In Private Texts, NY Ed Council Reps, Congressional Candidate Demean LGBTQ Kids

Officials call to remove elected parent leaders for remarks like 'there is no such thing as trans kids.' NYC Dept. of Ed calls comments 'despicable.'

By Marianna McMurdock | December 14, 2023

Update: At a December 20 Panel for Education Policy meeting, after condemning recent anti-LGBTQ remarks by two District 2 Community Education Council members, Chancellor David Banks criticized panel members Maud Maron and Danyela Egorov for not acting as “adults,” adding he was “prepared … to take action because it is not acceptable to me, for that level of behavior, to continue to play out. Our children deserve better.” He also condemned Islamophobic and antisemitic attacks seen throughout the school system in recent months.

At the concurrent District 2 CEC meeting, teachers, parents and community members called for Maron and Egorov’s removal, citing the Chancellor’s promise, loss of “trust,” and high risk of suicide among LGBTQ youth. Maron was not present.

An elected member of a prominent New York City education council said “there is no such thing as trans kids,” while another claimed the social justice movement is “destroying the country,” in a private parent group chat.  

In the same set of exchanges dating back to June 2022, Andrew Gutmann, a former New York City parent and current Florida congressional candidate, accused LGBTQ people and social justice advocates of being “anti-children,” and trans and nonbinary kids as “indoctrinated” in a “really dangerous cult.” 

Responding to one Brooklyn parent’s concern about the number of LGBTQ children in her child’s school, Manhattan District 2 Community Education Council member Maud Maron responded “the social contagion is undeniable” and called hormone blocking drugs “an abomination.” 

On the same day in another exchange about LGBTQ kids, Maron said, “There is no such thing as trans kids [because] there is no such thing as transition i.e. changing your sex.” 

The “social contagion” phrase, equating an aspect of a child’s identity to disease, was used by a northern California school board member earlier this year who now faces a recall

In a statement, a NYC Department of Education spokesperson called the remarks “despicable and not in line with our values.”    

In WhatsApp logs obtained by The 74, an additional parent leader made crude remarks levied at a state senator, while another shared a worksheet that defined hate speech as “usually constitutionally protected” and an “expression of opinion.” 

Maron also falsely claimed hormone therapy causes permanent, harmful effects for teens taking the drugs. “Some of these kids never develop adult genitalia and will never have full sexual function. It’s an abomination,” she wrote on November 11, 2022.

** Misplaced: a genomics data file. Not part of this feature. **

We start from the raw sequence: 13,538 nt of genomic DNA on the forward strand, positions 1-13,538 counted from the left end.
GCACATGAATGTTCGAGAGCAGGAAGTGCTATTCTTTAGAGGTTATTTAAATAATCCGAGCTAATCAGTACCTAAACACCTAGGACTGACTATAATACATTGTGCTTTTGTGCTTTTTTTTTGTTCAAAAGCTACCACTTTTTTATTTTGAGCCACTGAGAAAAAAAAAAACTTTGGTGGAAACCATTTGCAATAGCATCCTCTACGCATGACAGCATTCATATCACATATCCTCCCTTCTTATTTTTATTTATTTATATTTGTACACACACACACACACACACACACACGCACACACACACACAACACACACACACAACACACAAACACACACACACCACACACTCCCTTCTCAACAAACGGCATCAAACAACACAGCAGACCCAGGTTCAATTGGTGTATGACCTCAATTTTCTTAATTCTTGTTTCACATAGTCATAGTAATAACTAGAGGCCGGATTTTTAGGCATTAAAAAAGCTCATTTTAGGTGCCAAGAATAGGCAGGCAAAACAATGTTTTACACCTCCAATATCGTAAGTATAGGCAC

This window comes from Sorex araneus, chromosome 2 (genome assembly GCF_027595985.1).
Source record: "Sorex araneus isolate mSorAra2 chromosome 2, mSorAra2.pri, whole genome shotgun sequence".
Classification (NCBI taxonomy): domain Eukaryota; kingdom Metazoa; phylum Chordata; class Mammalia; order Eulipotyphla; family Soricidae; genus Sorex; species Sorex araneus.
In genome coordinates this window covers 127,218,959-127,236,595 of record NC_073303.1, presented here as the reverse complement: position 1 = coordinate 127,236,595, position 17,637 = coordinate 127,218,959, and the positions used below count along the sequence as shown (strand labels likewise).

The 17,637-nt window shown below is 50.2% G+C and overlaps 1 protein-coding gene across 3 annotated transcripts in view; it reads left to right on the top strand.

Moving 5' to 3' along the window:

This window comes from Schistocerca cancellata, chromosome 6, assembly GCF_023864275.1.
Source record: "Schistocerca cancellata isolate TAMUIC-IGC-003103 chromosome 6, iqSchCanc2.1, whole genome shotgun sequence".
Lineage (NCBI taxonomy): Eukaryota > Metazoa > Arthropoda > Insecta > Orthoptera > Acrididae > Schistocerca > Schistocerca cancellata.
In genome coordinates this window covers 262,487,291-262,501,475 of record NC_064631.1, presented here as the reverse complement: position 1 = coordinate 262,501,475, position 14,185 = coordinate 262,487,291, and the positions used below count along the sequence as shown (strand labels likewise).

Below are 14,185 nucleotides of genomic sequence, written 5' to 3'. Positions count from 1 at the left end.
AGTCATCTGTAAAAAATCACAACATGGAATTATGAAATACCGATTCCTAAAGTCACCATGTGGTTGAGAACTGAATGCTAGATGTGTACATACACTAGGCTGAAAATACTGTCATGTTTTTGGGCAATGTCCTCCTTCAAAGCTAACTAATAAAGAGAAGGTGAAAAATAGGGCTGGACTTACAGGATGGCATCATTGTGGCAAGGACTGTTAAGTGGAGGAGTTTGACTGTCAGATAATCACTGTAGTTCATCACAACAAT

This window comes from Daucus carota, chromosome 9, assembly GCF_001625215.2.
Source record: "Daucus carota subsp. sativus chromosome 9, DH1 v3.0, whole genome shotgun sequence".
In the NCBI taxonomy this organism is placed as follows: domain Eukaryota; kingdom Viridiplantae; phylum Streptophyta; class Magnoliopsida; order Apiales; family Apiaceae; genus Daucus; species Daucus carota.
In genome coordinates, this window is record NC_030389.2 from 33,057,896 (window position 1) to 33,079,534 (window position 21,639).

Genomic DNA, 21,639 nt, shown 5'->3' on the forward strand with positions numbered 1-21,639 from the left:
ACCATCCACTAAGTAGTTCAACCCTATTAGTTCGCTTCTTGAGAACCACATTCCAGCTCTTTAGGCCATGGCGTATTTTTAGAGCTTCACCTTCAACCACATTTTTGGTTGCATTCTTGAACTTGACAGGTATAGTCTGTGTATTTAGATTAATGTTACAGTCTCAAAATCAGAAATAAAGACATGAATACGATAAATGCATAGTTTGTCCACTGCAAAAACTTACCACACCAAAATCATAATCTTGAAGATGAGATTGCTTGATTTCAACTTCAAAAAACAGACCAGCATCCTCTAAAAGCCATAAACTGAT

When asked for comment on the remarks, Maron asserted her position by stating, “Radical trans ideology as taught in our public schools is regressive, homophobic and often deeply misogynistic.” She added telling gender expansive kids they need to be “fixed” by transitioning “leads to grave, irreversible harm for so many young people.” 

The American Medical Association has supported access to hormone therapy, as have all leading medical associations in the country, according to the AMA’s CEO, who also cited research that gender affirming care improves long-term physical and mental health, and reduces suicidal ideation.

Local leaders and advocates have called for Maron and fellow CEC member Danyela Souza Egorov to resign or be removed by NYC Schools Chancellor David Banks. Elected members, serving two-year terms, advise education officials on 32 CECs throughout the city. 

“If they’re not going to be removed, they have to engage in training … There has to be a level of accountability when grownups are the ones that are harming children,” said Panel for Education Policy member Kaliris Salas-Ramirez, a CUNY school of medicine neurology professor appointed by Manhattan Borough President Mark Levine. “My heart breaks.”

In addition to calling the comments “despicable,” a DOE spokesperson said the department “does not condone the opinions expressed” in the log and added “all children deserve protection, including LGBTQ+ children.”

“Our educators work every day to make New York City public schools safe and supportive environments for LGBTQ+ youth,” the DOE spokesperson said.

Chancellor’s regulation D-210 prohibits discrimination or harassment based on gender and other protected classes, stating “the DOE does not tolerate disrespect towards children.” The regulation also states that, after an investigation, the chancellor may remove or suspend members if conduct poses a “danger to the safety or welfare of students” or “is contrary to the best interest” of the district. 

The department receives complaints against CEC members who are thought to be in violation of the chancellor’s regulations by email

Manhattan City Councilmember Erik Bottcher, who represents families and children in School District 2, also denounced the remarks and encouraged disciplinary action. 

“It is deeply troubling that CEC members are engaging in demeaning, transphobic smears that are reminiscent of playground bullies rather than responsible adults tasked with advocating for the well-being of our kids,” Bottcher said. “Our students deserve better.” 

The chat also revealed some members believe hate speech, racism, white supremacy and other “social justice” jargon are fraught terms used to “discriminate against” white and Asian people. “The anti-racists are so racist,” said Maron.